BY PATRICIA BIANCA S. TACULAO

Many families go into farming for several reasons. The most common one is to find a source of income and food. But some families also farm to find an activity that brings them closer together while connecting with nature. 

The latter is what inspired Rowell Rodriguez to start a farm in Palawan in the late 1980s. According to his daughter, Reina Ramirez, the farm was a family getaway rather than for income generation. The farm started with a few cashew trees before the family began breeding various animals and planting tropical fruit trees. 

“Our father likes fruits very much and has a habit of collecting seeds of various fruits. One of his dreams is to provide his family with high-yielding fruits that they can enjoy for generations to come,” Ramirez said. 

Rodriguez’s dream and the farm’s purpose changed when the COVID-19 pandemic hit the Philippines. Before the pandemic, the Rodriguez and Ramirez families were engaged in tourism-related businesses. They had to shift to farming as a source of income when quarantine protocols were implemented. 

It was Reina’s husband, Edemin Ramirez, who came up with the idea of raising free-range chickens naturally to meet the demand for chicken meat in the province.

It was Ramirez who suggested that the family venture into free-range chicken farming.

Together, the Rodriguez and Ramirez families formally established Rodriguez Integrated Farm in 2020 as the first and only source of naturally-raised, free-range chicken meat in Palawan. 

A family that farms together

Since present operations of Rodriguez Integrated Farm come from the efforts of both families, members from both share responsibility in managing the farm.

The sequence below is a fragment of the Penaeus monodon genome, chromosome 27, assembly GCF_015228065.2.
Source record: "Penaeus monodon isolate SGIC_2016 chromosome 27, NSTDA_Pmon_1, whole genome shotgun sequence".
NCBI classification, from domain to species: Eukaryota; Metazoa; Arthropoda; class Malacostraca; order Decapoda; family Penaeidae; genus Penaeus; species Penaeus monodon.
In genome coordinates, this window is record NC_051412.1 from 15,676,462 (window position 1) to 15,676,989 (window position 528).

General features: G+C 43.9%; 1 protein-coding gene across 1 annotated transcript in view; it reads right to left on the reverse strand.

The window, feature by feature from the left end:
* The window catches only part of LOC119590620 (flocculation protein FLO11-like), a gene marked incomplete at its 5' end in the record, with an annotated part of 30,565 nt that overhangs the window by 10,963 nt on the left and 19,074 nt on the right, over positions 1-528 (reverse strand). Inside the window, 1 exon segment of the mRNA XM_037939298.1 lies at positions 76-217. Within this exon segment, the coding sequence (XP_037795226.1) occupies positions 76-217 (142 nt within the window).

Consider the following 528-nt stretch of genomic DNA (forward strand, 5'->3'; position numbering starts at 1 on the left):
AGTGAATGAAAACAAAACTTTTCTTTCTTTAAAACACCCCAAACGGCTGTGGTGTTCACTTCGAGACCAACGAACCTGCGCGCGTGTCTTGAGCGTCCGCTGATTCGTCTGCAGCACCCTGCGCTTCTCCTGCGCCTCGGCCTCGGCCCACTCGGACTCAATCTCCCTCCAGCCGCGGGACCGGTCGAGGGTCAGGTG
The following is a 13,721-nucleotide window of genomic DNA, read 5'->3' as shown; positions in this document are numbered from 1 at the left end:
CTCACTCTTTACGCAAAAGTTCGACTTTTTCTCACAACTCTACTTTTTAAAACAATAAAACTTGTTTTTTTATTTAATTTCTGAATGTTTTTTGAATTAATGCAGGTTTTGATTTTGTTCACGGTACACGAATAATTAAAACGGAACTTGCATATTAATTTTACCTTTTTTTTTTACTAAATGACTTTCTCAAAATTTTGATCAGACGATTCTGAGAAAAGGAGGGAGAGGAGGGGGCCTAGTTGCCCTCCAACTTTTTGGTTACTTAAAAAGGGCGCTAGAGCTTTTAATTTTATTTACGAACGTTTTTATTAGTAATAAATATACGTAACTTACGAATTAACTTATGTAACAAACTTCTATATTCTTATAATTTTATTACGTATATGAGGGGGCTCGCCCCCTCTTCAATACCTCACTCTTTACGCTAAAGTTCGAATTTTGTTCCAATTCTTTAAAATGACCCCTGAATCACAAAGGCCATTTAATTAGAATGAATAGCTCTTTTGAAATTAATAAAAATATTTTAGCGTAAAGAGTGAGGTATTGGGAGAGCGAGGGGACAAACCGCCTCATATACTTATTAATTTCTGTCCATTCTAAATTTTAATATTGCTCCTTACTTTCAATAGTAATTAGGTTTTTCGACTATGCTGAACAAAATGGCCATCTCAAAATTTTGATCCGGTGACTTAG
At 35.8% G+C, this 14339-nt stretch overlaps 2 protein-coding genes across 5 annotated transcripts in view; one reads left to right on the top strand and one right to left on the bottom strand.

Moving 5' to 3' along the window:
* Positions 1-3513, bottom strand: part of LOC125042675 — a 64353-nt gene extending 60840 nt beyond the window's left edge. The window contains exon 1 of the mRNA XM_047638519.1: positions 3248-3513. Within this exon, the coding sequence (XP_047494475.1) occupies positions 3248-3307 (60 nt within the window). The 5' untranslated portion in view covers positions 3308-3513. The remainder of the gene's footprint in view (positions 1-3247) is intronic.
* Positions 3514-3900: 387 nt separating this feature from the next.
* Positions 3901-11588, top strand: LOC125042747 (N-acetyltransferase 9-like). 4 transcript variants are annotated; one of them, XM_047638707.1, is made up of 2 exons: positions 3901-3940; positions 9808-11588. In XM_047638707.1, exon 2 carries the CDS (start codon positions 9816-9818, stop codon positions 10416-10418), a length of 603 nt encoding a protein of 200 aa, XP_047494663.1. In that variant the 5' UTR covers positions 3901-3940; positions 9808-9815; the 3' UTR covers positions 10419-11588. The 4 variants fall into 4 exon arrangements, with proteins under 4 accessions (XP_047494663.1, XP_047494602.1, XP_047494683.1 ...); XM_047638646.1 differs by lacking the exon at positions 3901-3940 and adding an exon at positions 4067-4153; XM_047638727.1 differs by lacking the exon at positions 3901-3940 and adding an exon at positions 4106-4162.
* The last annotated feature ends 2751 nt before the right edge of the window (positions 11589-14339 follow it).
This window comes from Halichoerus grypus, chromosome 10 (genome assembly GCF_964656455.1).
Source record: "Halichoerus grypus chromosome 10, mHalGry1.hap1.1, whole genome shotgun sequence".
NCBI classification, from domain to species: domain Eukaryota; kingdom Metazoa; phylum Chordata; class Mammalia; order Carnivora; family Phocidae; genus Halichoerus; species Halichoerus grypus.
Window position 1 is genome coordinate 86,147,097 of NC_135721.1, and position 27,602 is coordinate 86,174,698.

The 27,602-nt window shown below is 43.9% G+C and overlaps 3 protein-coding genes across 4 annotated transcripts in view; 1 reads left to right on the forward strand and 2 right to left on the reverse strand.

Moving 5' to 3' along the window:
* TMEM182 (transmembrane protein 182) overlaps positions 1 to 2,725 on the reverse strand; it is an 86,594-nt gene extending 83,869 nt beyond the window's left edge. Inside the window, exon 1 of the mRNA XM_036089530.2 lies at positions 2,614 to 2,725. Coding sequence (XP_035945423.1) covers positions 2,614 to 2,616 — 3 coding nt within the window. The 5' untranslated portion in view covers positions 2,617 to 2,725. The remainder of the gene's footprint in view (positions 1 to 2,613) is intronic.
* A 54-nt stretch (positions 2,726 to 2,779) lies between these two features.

Rodriguez sits as the president and CEO while his son-in-law, Ramirez, acts as the director for their poultry section. Rodriguez’s daughters, Reina and Reiza, are the sales and marketing head and the administrative director, respectively. 

“Our farm has two sections for poultry farming. One is the natural, free-range section while the other is the nursery for other heritage chickens,” Reina said. 

The farm’s naturally-raised chickens are also divided into three sections for brooding chicks, adults, and layer hens. The chickens are provided with bamboo enclosures for shelter against extreme weather conditions and a netted pasture to protect them against predators while grazing.

The chickens are provided with bamboo enclosures for shelter against extreme weather conditions and a netted pasture to protect them against predators while grazing.

The chickens are mostly fed with grains such as (small, broken particles of milled rice), GMO-free corn, and soya; greens like super Napier, mulberry, Azolla, and banana trunks; and fruits like papaya, fresh coconut, and banana. 

Chickens are fed grains, greens, and fresh fruit.

“For medicine, we use a concoction of herbal remedies. No growth hormones are injected,” Ramirez said. 

Chickens aren’t the only sight that can be seen on Rodriguez Integrated Farm. The family honored the patriarch’s farming efforts back in the late 80s by planting more fruit trees. Rodriguez Integrated Farm currently has 200 rambutan trees, 500 red lady papayas, and a few hundred lakatan bananas.

The family continued Rodriguez’s legacy by planting more fruit-bearing trees on the farm.

“Various fruit trees such as mangosteen, durian, and lanzones are also scattered around the property. Our most prolific crop so far is our Rongrien or Malaysian rambutan, which generated more than a few tons of fruits in the past three years,” Ramirez said.

Ramirez said that they’re most prolific fruit on the farm is the Malaysian rambutan.

Rodriguez may not have started the family farm as a source of income, but it became handy when the pandemic started. It also became an avenue for him and his family to bond while tending to the needs of the plants and animals on the farm. 

For more information, visit Rodriguez Integrated Farm on Facebook

Photos from Rodriguez Integrated Farm on Facebook.